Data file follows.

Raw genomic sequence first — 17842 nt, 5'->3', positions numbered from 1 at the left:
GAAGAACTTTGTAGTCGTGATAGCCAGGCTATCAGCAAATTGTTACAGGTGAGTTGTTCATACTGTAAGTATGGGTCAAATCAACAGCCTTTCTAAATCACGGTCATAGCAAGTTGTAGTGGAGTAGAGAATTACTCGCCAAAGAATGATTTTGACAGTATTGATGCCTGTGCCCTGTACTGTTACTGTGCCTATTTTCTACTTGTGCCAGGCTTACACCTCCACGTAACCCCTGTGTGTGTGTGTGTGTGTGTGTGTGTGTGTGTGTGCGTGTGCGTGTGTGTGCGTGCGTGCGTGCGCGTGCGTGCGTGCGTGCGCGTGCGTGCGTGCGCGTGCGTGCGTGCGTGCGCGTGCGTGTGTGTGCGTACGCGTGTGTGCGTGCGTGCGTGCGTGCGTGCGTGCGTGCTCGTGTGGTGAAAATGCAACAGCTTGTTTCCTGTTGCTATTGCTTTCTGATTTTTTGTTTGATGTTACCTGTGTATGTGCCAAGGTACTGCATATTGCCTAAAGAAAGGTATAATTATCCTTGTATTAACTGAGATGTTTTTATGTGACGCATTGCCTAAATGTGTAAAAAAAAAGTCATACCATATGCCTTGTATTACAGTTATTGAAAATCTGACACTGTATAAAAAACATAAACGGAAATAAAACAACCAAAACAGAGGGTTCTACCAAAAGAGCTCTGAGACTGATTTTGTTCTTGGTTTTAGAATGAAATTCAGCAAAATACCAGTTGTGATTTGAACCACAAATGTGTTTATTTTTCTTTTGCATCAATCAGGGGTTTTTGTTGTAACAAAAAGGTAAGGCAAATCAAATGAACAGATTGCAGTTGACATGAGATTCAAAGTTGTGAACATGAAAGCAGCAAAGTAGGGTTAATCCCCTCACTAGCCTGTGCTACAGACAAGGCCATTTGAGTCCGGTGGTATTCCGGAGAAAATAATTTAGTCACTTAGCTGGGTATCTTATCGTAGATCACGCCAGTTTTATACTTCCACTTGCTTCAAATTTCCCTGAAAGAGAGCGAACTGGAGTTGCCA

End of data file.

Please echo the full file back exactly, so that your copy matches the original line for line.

Raw genomic sequence first — 17842 nt, 5'->3', positions numbered from 1 at the left:
GAAGAACTTTGTAGTCGTGATAGCCAGGCTATCAGCAAATTGTTACAGGTGAGTTGTTCATACTGTAAGTATGGGTCAAATCAACAGCCTTTCTAAATCACGGTCATAGCAAGTTGTAGTGGAGTAGAGAATTACTCGCCAAAGAATGATTTTGACAGTATTGATGCCTGTGCCCTGTACTGTTACTGTGCCTATTTTCTACTTGTGCCAGGCTTACACCTCCACGTAACCCCTGTGTGTGTGTGTGTGTGTGTGTGTGTGTGTGTGTGCGTGTGCGTGTGTGTGCGTGCGTGCGTGCGCGTGCGTGCGTGCGTGCGCGTGCGTGCGTGCGCGTGCGTGCGTGCGTGCGCGTGCGTGTGTGTGCGTACGCGTGTGTGCGTGCGTGCGTGCGTGCGTGCGTGCGTGCTCGTGTGGTGAAAATGCAACAGCTTGTTTCCTGTTGCTATTGCTTTCTGATTTTTTGTTTGATGTTACCTGTGTATGTGCCAAGGTACTGCATATTGCCTAAAGAAAGGTATAATTATCCTTGTATTAACTGAGATGTTTTTATGTGACGCATTGCCTAAATGTGTAAAAAAAAAGTCATACCATATGCCTTGTATTACAGTTATTGAAAATCTGACACTGTATAAAAAACATAAACGGAAATAAAACAACCAAAACAGAGGGTTCTACCAAAAGAGCTCTGAGACTGATTTTGTTCTTGGTTTTAGAATGAAATTCAGCAAAATACCAGTTGTGATTTGAACCACAAATGTGTTTATTTTTCTTTTGCATCAATCAGGGGTTTTTGTTGTAACAAAAAGGTAAGGCAAATCAAATGAACAGATTGCAGTTGACATGAGATTCAAAGTTGTGAACATGAAAGCAGCAAAGTAGGGTTAATCCCCTCACTAGCCTGTGCTACAGACAAGGCCATTTGAGTCCGGTGGTATTCCGGAGAAAATAATTTAGTCACTTAGCTGGGTATCTTATCGTAGATCACGCCAGTTTTATACTTCCACTTGCTTCAAATTTCCCTGAAAGAGAGCGAACTGGAGTTGCCA